1 edition published in 2014 in English and held by 1 library worldwide
A large body of research in cognitive development suggests that from early in life, children construct coherent belief systems, or intuitive theories, to understand, predict, and explain the world. Gripshover and Markman (2013) harnessed this insight to create an intervention tailored for teaching young children that foods have different nutritional profiles--no one food provides all the nutrients the body needs--and therefore we need a variety of healthy foods. Learning this framework required children to overcome gaps and misconceptions in their developing intuitive theories, but children nevertheless learned and generalized this new theory, used it to explain the importance of variety, and even ate more vegetables at snack time. The current research demonstrates that the materials are likely to be appropriate educational for a wide range of populations of preschool to first-grade children (Study 1), that children spontaneously appeal to the conceptual framework to explain a wide range of novel facts and claims (Study 2), and that the intervention may even encourage children to recognize the importance of individual ingredients in determining the health value of composite dishes, such as stew and salad (Study 3). Together, these results provide a model of how to construct and evaluate health education materials that teach young children the science behind health-related domains such as nutrition
Parents' views of failure as good or bad predict children's growth and fixed mindsets by Kyla Haimovitz( file )
1 edition published in 2016 in English and held by 1 library worldwide
Children's mindsets about intelligence (as fixed or malleable) robustly influence their motivation and learning. Yet, surprisingly, research has not linked parents' intelligence mindsets to their children's. We test the hypothesis that a different belief may be more visible to children (parents' failure mindsets) and therefore more prominent in shaping children's beliefs. Study 1 shows that parents can view failure as debilitating or enhancing, and these failure mindsets predict parenting practices and in turn children's intelligence mindsets. Study 2 probes more deeply into how parents display failure mindsets. Study 3 replicated these findings and additionally showed that parents who view failure as enhancing also reported more emotional responses to a similar scenario. Study 4 revealed that children can indeed accurately perceive their parents' failure but not intelligence mindsets. Study 5 showed that children's perceptions of their parents' failure mindsets also predicted their own intelligence mindsets. Finally, Study 6 showed a causal effect of parents' failure mindsets on responses to their child's hypothetical failure. Overall, parents who see failure as debilitating focus on children's performance and ability rather than learning, and this predicts whether their children believe that intelligence is fixed or malleable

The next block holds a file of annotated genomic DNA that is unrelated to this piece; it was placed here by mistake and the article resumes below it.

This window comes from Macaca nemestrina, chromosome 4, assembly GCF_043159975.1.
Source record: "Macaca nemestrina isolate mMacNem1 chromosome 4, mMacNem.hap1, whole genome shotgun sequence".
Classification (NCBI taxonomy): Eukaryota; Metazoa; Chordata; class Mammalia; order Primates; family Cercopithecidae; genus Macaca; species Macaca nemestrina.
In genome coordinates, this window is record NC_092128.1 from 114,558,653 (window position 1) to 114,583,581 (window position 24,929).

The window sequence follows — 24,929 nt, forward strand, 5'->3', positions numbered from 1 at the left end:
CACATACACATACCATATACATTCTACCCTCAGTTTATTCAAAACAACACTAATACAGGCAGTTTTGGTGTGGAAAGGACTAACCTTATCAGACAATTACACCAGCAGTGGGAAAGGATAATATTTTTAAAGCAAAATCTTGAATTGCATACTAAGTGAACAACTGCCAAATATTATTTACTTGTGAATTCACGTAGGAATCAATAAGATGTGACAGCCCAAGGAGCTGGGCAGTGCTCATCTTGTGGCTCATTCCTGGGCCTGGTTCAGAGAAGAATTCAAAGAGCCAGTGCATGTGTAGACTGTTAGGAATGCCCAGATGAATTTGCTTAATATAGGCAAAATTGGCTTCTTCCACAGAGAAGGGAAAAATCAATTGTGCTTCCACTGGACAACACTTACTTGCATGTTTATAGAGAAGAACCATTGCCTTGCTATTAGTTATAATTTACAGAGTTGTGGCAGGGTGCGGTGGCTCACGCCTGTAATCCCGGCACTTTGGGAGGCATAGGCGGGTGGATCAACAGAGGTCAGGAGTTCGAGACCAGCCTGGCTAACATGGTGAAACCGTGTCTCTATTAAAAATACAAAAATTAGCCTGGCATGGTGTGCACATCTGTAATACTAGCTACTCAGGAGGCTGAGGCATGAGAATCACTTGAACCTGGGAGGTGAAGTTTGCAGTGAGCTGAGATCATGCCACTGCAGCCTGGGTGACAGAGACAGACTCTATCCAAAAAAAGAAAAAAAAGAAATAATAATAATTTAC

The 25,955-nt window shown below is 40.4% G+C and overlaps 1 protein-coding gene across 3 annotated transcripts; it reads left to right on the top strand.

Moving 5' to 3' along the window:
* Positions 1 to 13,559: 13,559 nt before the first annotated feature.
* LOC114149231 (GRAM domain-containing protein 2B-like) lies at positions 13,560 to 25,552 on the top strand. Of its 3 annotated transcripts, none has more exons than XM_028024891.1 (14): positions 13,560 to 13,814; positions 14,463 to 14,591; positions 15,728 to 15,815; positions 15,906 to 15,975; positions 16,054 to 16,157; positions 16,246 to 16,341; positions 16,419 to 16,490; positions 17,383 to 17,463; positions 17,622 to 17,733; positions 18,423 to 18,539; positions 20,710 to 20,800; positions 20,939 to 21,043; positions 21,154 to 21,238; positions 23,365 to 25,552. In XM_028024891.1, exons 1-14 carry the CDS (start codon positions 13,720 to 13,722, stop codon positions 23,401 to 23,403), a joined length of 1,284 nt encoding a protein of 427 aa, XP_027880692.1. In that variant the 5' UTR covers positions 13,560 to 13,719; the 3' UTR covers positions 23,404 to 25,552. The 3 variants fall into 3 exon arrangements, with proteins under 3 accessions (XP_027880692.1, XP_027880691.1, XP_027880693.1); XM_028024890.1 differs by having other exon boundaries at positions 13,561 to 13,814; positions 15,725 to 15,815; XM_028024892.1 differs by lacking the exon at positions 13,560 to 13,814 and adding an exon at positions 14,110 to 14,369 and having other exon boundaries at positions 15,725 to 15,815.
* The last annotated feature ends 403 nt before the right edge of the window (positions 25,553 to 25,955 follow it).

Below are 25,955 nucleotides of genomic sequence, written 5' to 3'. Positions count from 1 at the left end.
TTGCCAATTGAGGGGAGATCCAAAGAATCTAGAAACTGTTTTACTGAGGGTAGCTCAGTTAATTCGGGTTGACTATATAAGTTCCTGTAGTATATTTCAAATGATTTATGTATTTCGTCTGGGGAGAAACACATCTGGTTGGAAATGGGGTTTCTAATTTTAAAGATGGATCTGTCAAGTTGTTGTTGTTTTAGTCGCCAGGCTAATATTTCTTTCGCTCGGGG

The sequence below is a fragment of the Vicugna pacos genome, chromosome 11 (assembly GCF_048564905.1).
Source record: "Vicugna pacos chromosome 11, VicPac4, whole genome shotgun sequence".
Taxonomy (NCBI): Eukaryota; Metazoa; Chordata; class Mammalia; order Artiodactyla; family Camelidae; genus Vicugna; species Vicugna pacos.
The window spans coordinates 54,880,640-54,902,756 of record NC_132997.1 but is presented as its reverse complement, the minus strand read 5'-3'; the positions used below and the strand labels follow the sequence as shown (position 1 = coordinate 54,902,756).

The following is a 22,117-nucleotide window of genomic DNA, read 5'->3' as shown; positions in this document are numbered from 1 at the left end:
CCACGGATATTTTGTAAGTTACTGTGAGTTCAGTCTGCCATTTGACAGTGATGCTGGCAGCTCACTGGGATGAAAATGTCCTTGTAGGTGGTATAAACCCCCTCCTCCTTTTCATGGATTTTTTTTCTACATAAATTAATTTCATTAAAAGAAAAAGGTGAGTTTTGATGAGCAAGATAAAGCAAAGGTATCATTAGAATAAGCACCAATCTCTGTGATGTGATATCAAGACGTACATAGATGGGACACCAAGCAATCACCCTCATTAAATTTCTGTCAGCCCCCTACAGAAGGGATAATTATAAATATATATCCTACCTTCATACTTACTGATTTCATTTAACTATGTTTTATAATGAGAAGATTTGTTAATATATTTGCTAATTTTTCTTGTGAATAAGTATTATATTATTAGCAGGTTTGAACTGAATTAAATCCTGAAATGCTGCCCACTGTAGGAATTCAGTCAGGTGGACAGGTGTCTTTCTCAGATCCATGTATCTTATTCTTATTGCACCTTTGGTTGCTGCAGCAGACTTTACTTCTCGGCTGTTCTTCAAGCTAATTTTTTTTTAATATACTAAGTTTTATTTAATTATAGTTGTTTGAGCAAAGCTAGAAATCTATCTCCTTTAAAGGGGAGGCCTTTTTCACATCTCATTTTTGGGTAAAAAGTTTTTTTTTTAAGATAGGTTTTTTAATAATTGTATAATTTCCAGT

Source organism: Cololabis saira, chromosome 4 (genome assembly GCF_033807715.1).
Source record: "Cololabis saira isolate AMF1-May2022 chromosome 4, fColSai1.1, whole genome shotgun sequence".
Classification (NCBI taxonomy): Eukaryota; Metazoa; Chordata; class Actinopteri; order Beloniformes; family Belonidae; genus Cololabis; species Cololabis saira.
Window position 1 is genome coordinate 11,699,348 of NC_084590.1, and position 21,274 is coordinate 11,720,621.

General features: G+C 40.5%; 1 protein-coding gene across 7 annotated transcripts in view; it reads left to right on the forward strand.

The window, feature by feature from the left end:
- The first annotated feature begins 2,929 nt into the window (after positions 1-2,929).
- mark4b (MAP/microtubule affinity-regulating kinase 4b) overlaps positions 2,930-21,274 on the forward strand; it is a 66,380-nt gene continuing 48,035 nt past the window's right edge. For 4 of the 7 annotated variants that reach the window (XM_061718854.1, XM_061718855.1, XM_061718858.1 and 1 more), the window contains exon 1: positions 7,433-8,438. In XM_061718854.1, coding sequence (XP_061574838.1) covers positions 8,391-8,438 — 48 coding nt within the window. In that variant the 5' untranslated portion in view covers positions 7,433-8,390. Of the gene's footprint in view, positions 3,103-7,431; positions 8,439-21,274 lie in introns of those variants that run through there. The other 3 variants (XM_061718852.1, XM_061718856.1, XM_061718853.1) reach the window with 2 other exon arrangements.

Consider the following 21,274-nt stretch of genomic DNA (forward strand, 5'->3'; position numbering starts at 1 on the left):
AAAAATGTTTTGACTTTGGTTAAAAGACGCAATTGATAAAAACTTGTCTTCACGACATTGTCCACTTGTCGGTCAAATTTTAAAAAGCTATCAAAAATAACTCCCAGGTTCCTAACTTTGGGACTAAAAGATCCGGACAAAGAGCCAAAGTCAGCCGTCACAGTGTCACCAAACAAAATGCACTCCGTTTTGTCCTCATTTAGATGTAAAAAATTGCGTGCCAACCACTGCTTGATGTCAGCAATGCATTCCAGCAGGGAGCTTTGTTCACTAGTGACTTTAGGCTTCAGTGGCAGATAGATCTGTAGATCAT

Scaled-up social psychology : intervening wisely and broadly in education by David Paunesku( file )
1 edition published in 2013 in English and held by 1 library worldwide
Over the last several decades, research has examined how students' beliefs about school and about their own abilities affect their academic goals, motivation, and achievement (for reviews see, Dweck, Walton, & Cohen, 2011; Farrington et al., 2012). It has also investigated how these beliefs and associated patterns of behavior can be influenced through interaction with others (Gunderson et al., 2013; Linnenbrink, 2005; Mueller & Dweck, 1998; Turner et al., 2002) and through precise, psychological interventions (J. Aronson, Fried, & Good, 2002; Blackwell, Trzesniewski, & Dweck, 2007; Cohen, Garcia, Apfel, & Master, 2006; Good, Aronson, & Inzlicht, 2003; Walton & Cohen, 2007, 2011; Wilson & Linville, 1982, 1985; Yeager & Walton, 2011). This research has focused on the educational context, but it has provided rich, generalizable insights. It has revealed a complex cross-section of the ways in which individuals' worries and motivations interact with their social environments to affect their behavior and major life outcomes. The education context is in many ways ideal for the study of psychology. There are unambiguous, regularly-collected, socially meaningful outcomes; there are complex, but consistently structured relationships; and there is diversity, yet commonality, in people's aspirations and concerns. The schoolhouse has always been a rich source of data for psychologists (Berliner, 2006; Davidson & Benjamin, 1987). However, as computers increasingly saturate education, the schoolhouse and its contemporary equivalents provide unprecedented opportunities for psychological researchers: Opportunities to make a measurable and socially meaningful impact on the lives of students and teachers; opportunities to display to society at large the benefits of a careful, psychologically-wise approach to solving social problems; and opportunities to learn about psychological theory by pushing its predictions to the limit in new contexts and at new scales of operation. This dissertation investigates these opportunities from several different perspectives. Chapter 1 focuses on education as a context for psychological research: I elaborate on the factors that make education a rich context for psychological research, and I describe how researchers have used this context to apply and to further basic psychological theory. In Chapter 2, I focus on the the benefits, challenges, and methods of large-scale research. Chapters 3-5 each present data from a different, large-scale efficacy study. Chapter 3 presents a study of the robustness and generalizability of two social psychological interventions across a sample of over 1500 students from 13 socio- demographically heterogeneous schools. Chapter 4 describes the process of selecting and customizing psychological interventions to address psychological obstacles to success in community college math. Chapter 5 tests the efficacy of psychologically wise encouragement in a sample of over 250,000 online learners. In Chapter 6, I explore how the local context influences students' responses to a growth mindset intervention and the relationship between individual students' mindsets and achievement. Finally, Chapter 7 reviews what we have learned about psychology through recent large-scale studies in education; it considers what new areas deserve exploration; it provides loose estimates for the economic impacts of psychological interventions in schools; and it discusses psychological interventions as a vehicle for large-scale social change